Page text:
Certainly, a portion of this debt is of Russian origin. Its owners, escaping from domestic tax pressure, have exported their incomes from Russia and now style them as foreign loans. However, these pseudo-Western loans comprise a minor part of the aggregate liabilities. Secondly, any money that arrives from outside is foreign money, as it is managed from a foreign "benchboard": its Russian owners can be easily forced to behave in accordance with the needs of the Western financial elite.

M.K.: It is true that the signs of a new 1998 are plenty. Take the frantic effort to pump the budget money, reserved for implementation of priority national projects, into commercial banks. In this way, the Government is supposed to overcome the crisis of liquidity. However, will those resources be sufficient, and can we be sure that they are not going to escape from the country in the same way as in 1998?

I have an impression that the Government is going to repeatedly bring sacrifice to the idol of liberal fundamentalism. Could anybody explain why borrowing from Gazprom in the West complies with the "principles of market", while borrowing at home for the same purposes does not? Why is it better to return billions of dollars, with a massive interest, to the West than to pay back to the Russian Federation? Why, generally, falling into dangerous dependence from outside forces is regarded as market policy?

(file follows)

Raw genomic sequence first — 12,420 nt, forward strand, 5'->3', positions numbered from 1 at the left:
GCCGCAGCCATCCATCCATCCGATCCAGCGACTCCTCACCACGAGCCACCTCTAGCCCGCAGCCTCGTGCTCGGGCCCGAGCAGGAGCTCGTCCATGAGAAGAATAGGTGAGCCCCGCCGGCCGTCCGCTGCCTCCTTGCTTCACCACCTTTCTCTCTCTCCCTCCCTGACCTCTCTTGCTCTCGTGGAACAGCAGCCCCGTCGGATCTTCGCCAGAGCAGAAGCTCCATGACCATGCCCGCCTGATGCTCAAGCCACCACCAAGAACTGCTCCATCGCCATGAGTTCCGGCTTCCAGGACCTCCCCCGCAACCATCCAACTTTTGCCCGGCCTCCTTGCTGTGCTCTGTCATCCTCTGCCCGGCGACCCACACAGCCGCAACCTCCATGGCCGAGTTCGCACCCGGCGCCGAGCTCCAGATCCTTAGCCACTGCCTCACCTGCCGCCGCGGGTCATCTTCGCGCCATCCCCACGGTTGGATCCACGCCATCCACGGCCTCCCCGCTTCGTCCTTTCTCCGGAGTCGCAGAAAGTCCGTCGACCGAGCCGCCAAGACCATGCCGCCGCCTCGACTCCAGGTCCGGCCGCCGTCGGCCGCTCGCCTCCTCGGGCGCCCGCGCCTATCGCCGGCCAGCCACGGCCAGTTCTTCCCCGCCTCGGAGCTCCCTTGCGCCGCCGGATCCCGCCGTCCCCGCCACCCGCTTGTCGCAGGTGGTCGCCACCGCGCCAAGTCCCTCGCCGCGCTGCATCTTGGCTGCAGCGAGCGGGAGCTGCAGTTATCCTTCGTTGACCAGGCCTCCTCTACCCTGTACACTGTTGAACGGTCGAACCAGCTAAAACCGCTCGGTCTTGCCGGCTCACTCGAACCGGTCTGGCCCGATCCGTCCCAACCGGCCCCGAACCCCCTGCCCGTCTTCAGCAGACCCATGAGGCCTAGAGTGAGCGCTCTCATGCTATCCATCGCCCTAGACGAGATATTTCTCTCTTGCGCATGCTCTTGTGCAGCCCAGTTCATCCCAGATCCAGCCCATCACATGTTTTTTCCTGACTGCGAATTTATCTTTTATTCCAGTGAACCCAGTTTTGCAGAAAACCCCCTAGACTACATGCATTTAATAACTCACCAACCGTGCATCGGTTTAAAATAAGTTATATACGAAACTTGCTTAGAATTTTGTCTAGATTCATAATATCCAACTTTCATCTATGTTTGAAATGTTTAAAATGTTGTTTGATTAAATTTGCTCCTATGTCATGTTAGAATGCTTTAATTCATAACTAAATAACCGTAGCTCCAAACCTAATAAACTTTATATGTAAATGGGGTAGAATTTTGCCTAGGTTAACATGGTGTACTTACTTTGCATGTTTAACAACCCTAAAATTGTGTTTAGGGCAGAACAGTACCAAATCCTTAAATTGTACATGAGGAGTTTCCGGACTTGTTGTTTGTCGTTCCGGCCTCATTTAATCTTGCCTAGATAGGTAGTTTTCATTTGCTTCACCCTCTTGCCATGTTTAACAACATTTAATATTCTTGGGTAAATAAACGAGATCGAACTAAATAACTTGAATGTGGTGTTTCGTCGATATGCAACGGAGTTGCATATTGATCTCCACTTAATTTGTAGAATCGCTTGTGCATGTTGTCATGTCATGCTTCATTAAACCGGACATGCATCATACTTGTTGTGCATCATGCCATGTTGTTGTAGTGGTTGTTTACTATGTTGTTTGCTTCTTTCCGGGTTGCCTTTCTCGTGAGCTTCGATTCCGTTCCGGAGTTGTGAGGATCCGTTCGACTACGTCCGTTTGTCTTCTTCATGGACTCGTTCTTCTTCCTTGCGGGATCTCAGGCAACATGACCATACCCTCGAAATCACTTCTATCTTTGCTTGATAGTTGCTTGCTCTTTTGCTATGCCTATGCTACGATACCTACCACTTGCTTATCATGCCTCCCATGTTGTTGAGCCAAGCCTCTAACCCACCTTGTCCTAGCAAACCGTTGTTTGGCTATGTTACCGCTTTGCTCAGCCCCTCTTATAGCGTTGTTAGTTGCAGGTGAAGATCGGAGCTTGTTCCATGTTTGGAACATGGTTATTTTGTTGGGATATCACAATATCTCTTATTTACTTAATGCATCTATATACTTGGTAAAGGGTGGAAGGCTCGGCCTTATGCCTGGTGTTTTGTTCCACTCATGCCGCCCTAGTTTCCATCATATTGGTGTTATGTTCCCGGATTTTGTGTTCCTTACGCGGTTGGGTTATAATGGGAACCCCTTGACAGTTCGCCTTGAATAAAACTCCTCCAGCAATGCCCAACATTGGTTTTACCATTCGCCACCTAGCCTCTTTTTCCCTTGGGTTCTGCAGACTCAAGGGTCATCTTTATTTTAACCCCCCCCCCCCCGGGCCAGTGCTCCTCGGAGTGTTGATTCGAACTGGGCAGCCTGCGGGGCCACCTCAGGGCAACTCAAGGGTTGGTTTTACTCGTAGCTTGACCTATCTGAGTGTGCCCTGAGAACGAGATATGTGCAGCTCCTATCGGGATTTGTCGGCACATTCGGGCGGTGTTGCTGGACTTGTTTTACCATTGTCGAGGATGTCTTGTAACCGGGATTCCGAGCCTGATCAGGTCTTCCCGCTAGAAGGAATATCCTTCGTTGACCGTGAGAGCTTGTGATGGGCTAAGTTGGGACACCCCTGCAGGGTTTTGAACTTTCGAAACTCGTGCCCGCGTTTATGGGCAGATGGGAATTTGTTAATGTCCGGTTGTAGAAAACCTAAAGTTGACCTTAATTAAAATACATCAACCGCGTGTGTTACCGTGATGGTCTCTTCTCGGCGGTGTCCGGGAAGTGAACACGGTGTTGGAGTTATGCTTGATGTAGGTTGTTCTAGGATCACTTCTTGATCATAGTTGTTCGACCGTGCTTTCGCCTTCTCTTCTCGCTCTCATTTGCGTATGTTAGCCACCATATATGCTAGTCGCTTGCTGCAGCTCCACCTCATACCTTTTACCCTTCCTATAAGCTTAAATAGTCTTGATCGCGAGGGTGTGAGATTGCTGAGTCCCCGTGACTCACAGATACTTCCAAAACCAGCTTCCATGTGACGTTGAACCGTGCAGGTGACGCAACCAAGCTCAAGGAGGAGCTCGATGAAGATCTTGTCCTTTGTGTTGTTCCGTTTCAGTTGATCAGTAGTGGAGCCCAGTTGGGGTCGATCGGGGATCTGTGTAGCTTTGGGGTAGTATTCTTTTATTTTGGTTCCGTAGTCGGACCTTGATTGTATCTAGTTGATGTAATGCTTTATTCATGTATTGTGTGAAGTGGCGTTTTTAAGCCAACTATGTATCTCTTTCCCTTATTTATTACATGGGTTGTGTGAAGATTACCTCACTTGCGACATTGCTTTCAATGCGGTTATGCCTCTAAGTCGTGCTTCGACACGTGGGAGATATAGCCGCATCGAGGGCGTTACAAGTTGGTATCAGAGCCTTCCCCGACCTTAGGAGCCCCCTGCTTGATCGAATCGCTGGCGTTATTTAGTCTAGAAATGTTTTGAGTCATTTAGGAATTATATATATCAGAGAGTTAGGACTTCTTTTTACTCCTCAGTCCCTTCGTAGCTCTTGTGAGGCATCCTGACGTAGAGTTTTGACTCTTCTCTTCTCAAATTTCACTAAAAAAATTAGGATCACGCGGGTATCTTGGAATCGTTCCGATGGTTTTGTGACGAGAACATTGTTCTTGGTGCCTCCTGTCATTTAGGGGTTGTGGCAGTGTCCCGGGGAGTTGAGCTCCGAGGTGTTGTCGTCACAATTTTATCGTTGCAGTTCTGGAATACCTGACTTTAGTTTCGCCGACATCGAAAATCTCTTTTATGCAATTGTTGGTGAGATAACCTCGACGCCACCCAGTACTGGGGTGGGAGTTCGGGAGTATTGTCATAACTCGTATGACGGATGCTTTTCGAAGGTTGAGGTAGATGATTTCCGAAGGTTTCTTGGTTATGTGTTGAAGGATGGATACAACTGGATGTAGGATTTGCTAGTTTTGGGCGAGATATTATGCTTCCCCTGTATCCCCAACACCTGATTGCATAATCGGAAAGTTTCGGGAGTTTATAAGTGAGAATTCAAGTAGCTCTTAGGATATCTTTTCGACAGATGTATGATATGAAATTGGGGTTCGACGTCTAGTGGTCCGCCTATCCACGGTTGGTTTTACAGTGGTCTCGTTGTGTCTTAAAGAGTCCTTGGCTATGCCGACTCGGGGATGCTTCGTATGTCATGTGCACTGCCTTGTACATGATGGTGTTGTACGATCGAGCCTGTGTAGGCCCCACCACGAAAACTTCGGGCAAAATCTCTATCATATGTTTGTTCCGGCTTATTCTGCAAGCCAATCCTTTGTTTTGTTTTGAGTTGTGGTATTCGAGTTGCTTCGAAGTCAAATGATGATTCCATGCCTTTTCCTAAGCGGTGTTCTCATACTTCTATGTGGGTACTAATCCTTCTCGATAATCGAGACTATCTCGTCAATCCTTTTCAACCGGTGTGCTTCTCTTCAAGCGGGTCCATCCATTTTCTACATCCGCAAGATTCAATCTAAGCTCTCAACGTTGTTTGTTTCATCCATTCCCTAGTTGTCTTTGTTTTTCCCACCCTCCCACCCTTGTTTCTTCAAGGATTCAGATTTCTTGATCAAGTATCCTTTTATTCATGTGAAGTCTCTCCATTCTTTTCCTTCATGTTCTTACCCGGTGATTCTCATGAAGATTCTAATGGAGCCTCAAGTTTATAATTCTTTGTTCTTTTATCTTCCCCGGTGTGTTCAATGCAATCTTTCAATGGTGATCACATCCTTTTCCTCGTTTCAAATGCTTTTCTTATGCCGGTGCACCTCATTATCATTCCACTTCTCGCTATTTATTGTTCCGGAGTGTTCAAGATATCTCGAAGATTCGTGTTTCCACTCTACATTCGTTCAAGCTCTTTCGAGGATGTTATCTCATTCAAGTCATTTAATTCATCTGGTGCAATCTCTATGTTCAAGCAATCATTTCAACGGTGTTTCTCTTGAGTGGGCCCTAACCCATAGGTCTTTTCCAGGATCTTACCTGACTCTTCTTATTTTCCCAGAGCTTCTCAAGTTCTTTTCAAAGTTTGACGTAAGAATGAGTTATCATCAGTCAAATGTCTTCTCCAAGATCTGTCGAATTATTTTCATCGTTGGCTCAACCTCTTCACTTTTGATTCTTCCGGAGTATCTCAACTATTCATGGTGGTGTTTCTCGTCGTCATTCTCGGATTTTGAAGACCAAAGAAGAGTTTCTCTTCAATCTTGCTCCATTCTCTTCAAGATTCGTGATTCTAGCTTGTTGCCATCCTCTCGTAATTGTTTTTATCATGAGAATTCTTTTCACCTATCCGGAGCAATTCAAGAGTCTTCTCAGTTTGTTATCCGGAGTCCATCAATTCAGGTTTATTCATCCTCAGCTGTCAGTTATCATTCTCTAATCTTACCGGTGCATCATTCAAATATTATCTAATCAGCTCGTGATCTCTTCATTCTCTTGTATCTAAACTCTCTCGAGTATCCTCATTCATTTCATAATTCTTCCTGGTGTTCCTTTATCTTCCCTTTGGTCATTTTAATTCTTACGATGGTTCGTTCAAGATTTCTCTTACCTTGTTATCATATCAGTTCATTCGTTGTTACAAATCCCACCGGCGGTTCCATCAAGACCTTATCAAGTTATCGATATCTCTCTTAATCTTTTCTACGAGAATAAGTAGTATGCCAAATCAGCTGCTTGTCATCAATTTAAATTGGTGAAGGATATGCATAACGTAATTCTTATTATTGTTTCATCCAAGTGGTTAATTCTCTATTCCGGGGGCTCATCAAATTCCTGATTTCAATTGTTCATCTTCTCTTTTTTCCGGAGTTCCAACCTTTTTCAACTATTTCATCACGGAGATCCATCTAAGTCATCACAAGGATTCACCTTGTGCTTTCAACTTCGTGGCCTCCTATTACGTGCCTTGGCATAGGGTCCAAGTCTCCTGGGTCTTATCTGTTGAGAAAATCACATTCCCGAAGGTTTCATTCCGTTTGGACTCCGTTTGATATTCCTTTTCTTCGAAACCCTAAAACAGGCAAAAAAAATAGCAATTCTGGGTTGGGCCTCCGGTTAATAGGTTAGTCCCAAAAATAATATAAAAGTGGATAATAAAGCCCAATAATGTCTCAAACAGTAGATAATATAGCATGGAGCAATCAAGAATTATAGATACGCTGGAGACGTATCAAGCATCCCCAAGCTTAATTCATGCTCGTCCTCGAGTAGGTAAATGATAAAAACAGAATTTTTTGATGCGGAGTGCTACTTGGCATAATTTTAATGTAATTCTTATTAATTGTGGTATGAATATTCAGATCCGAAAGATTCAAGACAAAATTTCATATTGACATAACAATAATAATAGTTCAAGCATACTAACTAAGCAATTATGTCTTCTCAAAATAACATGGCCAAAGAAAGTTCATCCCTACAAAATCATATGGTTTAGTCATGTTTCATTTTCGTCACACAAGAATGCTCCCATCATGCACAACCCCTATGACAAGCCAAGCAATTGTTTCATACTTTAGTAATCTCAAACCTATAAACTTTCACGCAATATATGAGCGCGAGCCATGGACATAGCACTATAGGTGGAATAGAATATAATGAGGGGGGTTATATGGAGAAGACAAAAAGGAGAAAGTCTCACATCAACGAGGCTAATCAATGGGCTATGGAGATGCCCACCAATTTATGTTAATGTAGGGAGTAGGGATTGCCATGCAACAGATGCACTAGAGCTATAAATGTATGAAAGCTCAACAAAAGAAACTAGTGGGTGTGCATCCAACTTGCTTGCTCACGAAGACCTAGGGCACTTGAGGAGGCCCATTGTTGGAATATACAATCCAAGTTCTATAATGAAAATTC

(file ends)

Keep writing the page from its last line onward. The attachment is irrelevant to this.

A.K.: This logic is really strange. Actually, we don't create our own sources of credit, our own "lender of last resort", our own financial system thus forcing Russian industrialists to beg for foreign loans. Not surprisingly, Russian cities are dependent from 60 to 80 per cent from imported goods, especially food products.

For a certain time after the 1998 devaluation, the dependence from imports decreased; it became profitable to produce domestic goods, and revival of domestic industry acquired certain prospects. Primakov's government also froze the tariffs of natural monopolies, thus enabling the industry to grow by 17.5 per cent for one year. Today, this advantage is exhausted; all kinds of imports increase; it is again more convenient to import than to produce. The country is again in the trap of imports of food and consumer goods. We would have long encountered a new crisis if the oil and gas prices did not grow since 2000.

Russia had an opportunity to make use of use that post-devaluation pause which provided competitiveness, though being not quality-based but price-based. By the way, the society was then prepared for some force-majeure policy change, like a coercive redistribution of oil export incomes, as well as construction of new competitive enterprises. After all, it was just possible to force the fuel exporting corporations to diversify their assets and invest in other industries.

Instead, the economy of Russia has been developing during the last decade in the same fuel-dependent, outdated mode. The degradation of the economy's branch structure has only redoubled. Where are the bulk of investments pouring today? Just into the same extraction and first-stage recycling.